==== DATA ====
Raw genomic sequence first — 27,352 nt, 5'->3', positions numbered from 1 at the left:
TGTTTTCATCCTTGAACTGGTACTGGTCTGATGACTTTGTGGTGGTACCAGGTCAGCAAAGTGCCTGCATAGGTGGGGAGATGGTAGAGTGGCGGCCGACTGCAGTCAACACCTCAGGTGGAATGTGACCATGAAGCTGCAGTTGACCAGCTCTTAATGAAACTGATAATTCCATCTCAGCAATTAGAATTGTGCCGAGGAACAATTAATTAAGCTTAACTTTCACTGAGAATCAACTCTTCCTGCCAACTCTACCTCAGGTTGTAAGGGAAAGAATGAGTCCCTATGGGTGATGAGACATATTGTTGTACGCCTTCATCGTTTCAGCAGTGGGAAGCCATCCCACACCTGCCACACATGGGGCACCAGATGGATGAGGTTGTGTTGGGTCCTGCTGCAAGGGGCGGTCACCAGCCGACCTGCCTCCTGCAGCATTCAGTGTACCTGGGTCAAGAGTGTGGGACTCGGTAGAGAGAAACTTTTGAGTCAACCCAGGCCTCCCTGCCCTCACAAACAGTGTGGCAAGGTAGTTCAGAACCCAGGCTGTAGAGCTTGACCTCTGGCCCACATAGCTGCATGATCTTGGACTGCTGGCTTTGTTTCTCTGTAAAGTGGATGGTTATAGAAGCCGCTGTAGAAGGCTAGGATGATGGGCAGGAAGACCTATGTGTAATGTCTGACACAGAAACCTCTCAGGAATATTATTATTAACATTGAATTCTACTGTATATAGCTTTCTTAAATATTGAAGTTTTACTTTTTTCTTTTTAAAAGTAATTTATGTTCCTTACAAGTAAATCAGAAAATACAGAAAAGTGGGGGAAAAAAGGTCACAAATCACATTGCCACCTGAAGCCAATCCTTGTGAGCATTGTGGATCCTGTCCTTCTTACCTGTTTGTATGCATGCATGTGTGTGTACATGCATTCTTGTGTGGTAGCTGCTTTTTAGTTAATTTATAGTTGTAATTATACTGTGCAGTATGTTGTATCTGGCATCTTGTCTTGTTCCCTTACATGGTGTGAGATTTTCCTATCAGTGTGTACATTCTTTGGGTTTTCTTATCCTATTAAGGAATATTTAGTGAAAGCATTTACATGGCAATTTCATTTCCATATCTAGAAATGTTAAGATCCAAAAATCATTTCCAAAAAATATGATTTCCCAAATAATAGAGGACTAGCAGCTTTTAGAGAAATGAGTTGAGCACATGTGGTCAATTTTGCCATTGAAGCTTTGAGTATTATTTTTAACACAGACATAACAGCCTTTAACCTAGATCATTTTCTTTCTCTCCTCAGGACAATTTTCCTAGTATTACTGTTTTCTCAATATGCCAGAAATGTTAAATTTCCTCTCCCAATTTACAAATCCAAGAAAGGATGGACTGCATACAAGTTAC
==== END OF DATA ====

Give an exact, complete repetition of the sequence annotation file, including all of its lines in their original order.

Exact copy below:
Raw genomic sequence first — 27,352 nt, 5'->3', positions numbered from 1 at the left:
TGTTTTCATCCTTGAACTGGTACTGGTCTGATGACTTTGTGGTGGTACCAGGTCAGCAAAGTGCCTGCATAGGTGGGGAGATGGTAGAGTGGCGGCCGACTGCAGTCAACACCTCAGGTGGAATGTGACCATGAAGCTGCAGTTGACCAGCTCTTAATGAAACTGATAATTCCATCTCAGCAATTAGAATTGTGCCGAGGAACAATTAATTAAGCTTAACTTTCACTGAGAATCAACTCTTCCTGCCAACTCTACCTCAGGTTGTAAGGGAAAGAATGAGTCCCTATGGGTGATGAGACATATTGTTGTACGCCTTCATCGTTTCAGCAGTGGGAAGCCATCCCACACCTGCCACACATGGGGCACCAGATGGATGAGGTTGTGTTGGGTCCTGCTGCAAGGGGCGGTCACCAGCCGACCTGCCTCCTGCAGCATTCAGTGTACCTGGGTCAAGAGTGTGGGACTCGGTAGAGAGAAACTTTTGAGTCAACCCAGGCCTCCCTGCCCTCACAAACAGTGTGGCAAGGTAGTTCAGAACCCAGGCTGTAGAGCTTGACCTCTGGCCCACATAGCTGCATGATCTTGGACTGCTGGCTTTGTTTCTCTGTAAAGTGGATGGTTATAGAAGCCGCTGTAGAAGGCTAGGATGATGGGCAGGAAGACCTATGTGTAATGTCTGACACAGAAACCTCTCAGGAATATTATTATTAACATTGAATTCTACTGTATATAGCTTTCTTAAATATTGAAGTTTTACTTTTTTCTTTTTAAAAGTAATTTATGTTCCTTACAAGTAAATCAGAAAATACAGAAAAGTGGGGGAAAAAAGGTCACAAATCACATTGCCACCTGAAGCCAATCCTTGTGAGCATTGTGGATCCTGTCCTTCTTACCTGTTTGTATGCATGCATGTGTGTGTACATGCATTCTTGTGTGGTAGCTGCTTTTTAGTTAATTTATAGTTGTAATTATACTGTGCAGTATGTTGTATCTGGCATCTTGTCTTGTTCCCTTACATGGTGTGAGATTTTCCTATCAGTGTGTACATTCTTTGGGTTTTCTTATCCTATTAAGGAATATTTAGTGAAAGCATTTACATGGCAATTTCATTTCCATATCTAGAAATGTTAAGATCCAAAAATCATTTCCAAAAAATATGATTTCCCAAATAATAGAGGACTAGCAGCTTTTAGAGAAATGAGTTGAGCACATGTGGTCAATTTTGCCATTGAAGCTTTGAGTATTATTTTTAACACAGACATAACAGCCTTTAACCTAGATCATTTTCTTTCTCTCCTCAGGACAATTTTCCTAGTATTACTGTTTTCTCAATATGCCAGAAATGTTAAATTTCCTCTCCCAATTTACAAATCCAAGAAAGGATGGACTGCATACAAGTTAC